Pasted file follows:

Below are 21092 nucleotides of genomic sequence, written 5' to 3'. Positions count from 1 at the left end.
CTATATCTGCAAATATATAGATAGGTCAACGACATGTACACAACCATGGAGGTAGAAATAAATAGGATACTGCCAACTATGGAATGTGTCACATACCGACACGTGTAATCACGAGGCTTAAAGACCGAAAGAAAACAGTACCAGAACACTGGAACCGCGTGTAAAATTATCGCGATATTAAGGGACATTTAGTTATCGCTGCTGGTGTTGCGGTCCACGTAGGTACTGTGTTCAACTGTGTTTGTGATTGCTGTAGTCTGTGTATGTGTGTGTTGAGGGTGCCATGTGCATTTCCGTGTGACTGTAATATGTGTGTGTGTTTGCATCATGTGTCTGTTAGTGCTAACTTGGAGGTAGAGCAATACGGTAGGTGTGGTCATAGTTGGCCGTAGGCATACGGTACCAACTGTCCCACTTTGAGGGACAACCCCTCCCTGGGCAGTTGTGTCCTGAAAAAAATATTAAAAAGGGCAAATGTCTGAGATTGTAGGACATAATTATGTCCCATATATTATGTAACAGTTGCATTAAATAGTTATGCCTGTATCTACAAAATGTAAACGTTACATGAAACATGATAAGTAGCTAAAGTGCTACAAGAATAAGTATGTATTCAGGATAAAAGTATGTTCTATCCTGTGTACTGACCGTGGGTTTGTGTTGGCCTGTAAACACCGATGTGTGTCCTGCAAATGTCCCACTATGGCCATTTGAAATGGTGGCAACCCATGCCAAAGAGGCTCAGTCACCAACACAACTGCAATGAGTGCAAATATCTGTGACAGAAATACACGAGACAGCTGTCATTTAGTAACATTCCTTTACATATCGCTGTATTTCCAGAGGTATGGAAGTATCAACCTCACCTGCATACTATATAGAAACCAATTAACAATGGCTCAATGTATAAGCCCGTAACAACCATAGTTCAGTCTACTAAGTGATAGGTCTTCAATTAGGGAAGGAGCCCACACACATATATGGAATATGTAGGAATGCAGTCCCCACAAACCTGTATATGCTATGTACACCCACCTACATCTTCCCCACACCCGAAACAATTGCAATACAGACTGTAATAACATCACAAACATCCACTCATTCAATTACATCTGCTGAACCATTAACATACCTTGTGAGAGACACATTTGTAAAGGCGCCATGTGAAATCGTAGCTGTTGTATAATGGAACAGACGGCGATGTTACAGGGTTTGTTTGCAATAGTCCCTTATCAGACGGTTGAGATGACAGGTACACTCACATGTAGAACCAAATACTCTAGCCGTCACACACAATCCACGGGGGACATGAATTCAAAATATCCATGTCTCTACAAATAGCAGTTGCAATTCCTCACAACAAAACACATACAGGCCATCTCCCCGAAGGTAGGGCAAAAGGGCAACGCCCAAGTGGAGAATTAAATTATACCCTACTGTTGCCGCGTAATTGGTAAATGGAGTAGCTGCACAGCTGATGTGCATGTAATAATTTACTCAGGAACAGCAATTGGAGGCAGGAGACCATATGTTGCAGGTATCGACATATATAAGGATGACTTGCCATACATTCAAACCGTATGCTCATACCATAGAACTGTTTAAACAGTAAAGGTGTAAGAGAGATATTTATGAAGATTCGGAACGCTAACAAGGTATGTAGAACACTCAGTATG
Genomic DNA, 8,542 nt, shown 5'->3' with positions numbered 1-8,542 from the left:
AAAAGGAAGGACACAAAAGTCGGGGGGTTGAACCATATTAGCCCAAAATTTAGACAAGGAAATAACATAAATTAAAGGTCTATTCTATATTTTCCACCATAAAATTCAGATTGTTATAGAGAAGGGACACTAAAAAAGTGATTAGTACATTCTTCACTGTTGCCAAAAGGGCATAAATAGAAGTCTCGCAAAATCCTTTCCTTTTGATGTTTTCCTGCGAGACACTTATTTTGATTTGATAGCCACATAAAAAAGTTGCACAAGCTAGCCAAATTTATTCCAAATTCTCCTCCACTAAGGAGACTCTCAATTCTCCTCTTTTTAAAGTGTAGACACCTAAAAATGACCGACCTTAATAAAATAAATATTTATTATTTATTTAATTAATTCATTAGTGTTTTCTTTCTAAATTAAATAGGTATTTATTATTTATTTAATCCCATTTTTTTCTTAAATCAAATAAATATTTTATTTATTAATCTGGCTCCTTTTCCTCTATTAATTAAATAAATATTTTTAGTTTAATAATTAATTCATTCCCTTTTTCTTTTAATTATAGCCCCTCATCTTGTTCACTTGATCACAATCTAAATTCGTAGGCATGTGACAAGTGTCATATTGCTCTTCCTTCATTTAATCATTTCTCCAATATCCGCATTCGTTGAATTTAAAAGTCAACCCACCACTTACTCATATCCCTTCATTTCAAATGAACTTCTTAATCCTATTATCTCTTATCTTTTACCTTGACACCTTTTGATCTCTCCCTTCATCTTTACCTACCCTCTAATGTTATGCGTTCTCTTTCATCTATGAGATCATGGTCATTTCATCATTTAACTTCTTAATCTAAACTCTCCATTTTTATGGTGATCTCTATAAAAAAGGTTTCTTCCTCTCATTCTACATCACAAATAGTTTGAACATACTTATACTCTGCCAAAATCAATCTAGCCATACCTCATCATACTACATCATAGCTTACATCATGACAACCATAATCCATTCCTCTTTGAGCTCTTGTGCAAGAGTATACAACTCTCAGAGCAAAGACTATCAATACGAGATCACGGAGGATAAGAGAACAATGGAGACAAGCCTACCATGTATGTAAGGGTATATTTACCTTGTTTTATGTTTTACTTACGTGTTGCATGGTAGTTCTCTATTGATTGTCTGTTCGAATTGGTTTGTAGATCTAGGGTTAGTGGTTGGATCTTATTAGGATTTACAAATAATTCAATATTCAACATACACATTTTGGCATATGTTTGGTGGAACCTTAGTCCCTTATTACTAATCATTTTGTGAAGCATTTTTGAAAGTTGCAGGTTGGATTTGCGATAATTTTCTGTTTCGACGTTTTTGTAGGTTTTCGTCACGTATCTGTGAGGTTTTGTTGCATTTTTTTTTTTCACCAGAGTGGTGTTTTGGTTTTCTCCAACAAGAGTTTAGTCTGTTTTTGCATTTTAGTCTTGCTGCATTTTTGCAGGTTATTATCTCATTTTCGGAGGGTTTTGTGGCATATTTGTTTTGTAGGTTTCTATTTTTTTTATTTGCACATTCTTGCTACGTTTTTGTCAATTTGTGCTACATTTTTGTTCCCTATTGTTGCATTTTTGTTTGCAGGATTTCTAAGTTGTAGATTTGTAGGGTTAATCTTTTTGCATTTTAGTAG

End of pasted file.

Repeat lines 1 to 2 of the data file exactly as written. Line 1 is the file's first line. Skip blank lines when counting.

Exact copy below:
Below are 21092 nucleotides of genomic sequence, written 5' to 3'. Positions count from 1 at the left end.
CTATATCTGCAAATATATAGATAGGTCAACGACATGTACACAACCATGGAGGTAGAAATAAATAGGATACTGCCAACTATGGAATGTGTCACATACCGACACGTGTAATCACGAGGCTTAAAGACCGAAAGAAAACAGTACCAGAACACTGGAACCGCGTGTAAAATTATCGCGATATTAAGGGACATTTAGTTATCGCTGCTGGTGTTGCGGTCCACGTAGGTACTGTGTTCAACTGTGTTTGTGATTGCTGTAGTCTGTGTATGTGTGTGTTGAGGGTGCCATGTGCATTTCCGTGTGACTGTAATATGTGTGTGTGTTTGCATCATGTGTCTGTTAGTGCTAACTTGGAGGTAGAGCAATACGGTAGGTGTGGTCATAGTTGGCCGTAGGCATACGGTACCAACTGTCCCACTTTGAGGGACAACCCCTCCCTGGGCAGTTGTGTCCTGAAAAAAATATTAAAAAGGGCAAATGTCTGAGATTGTAGGACATAATTATGTCCCATATATTATGTAACAGTTGCATTAAATAGTTATGCCTGTATCTACAAAATGTAAACGTTACATGAAACATGATAAGTAGCTAAAGTGCTACAAGAATAAGTATGTATTCAGGATAAAAGTATGTTCTATCCTGTGTACTGACCGTGGGTTTGTGTTGGCCTGTAAACACCGATGTGTGTCCTGCAAATGTCCCACTATGGCCATTTGAAATGGTGGCAACCCATGCCAAAGAGGCTCAGTCACCAACACAACTGCAATGAGTGCAAATATCTGTGACAGAAATACACGAGACAGCTGTCATTTAGTAACATTCCTTTACATATCGCTGTATTTCCAGAGGTATGGAAGTATCAACCTCACCTGCATACTATATAGAAACCAATTAACAATGGCTCAATGTATAAGCCCGTAACAACCATAGTTCAGTCTACTAAGTGATAGGTCTTCAATTAGGGAAGGAGCCCACACACATATATGGAATATGTAGGAATGCAGTCCCCACAAACCTGTATATGCTATGTACACCCACCTACATCTTCCCCACACCCGAAACAATTGCAATACAGACTGTAATAACATCACAAACATCCACTCATTCAATTACATCTGCTGAACCATTAACATACCTTGTGAGAGACACATTTGTAAAGGCGCCATGTGAAATCGTAGCTGTTGTATAATGGAACAGACGGCGATGTTACAGGGTTTGTTTGCAATAGTCCCTTATCAGACGGTTGAGATGACAGGTACACTCACATGTAGAACCAAATACTCTAGCCGTCACACACAATCCACGGGGGACATGAATTCAAAATATCCATGTCTCTACAAATAGCAGTTGCAATTCCTCACAACAAAACACATACAGGCCATCTCCCCGAAGGTAGGGCAAAAGGGCAACGCCCAAGTGGAGAATTAAATTATACCCTACTGTTGCCGCGTAATTGGTAAATGGAGTAGCTGCACAGCTGATGTGCATGTAATAATTTACTCAGGAACAGCAATTGGAGGCAGGAGACCATATGTTGCAGGTATCGACATATATAAGGATGACTTGCCATACATTCAAACCGTATGCTCATACCATAGAACTGTTTAAACAGTAAAGGTGTAAGAGAGATATTTATGAAGATTCGGAACGCTAACAAGGTATGTAGAACACTCAGTATG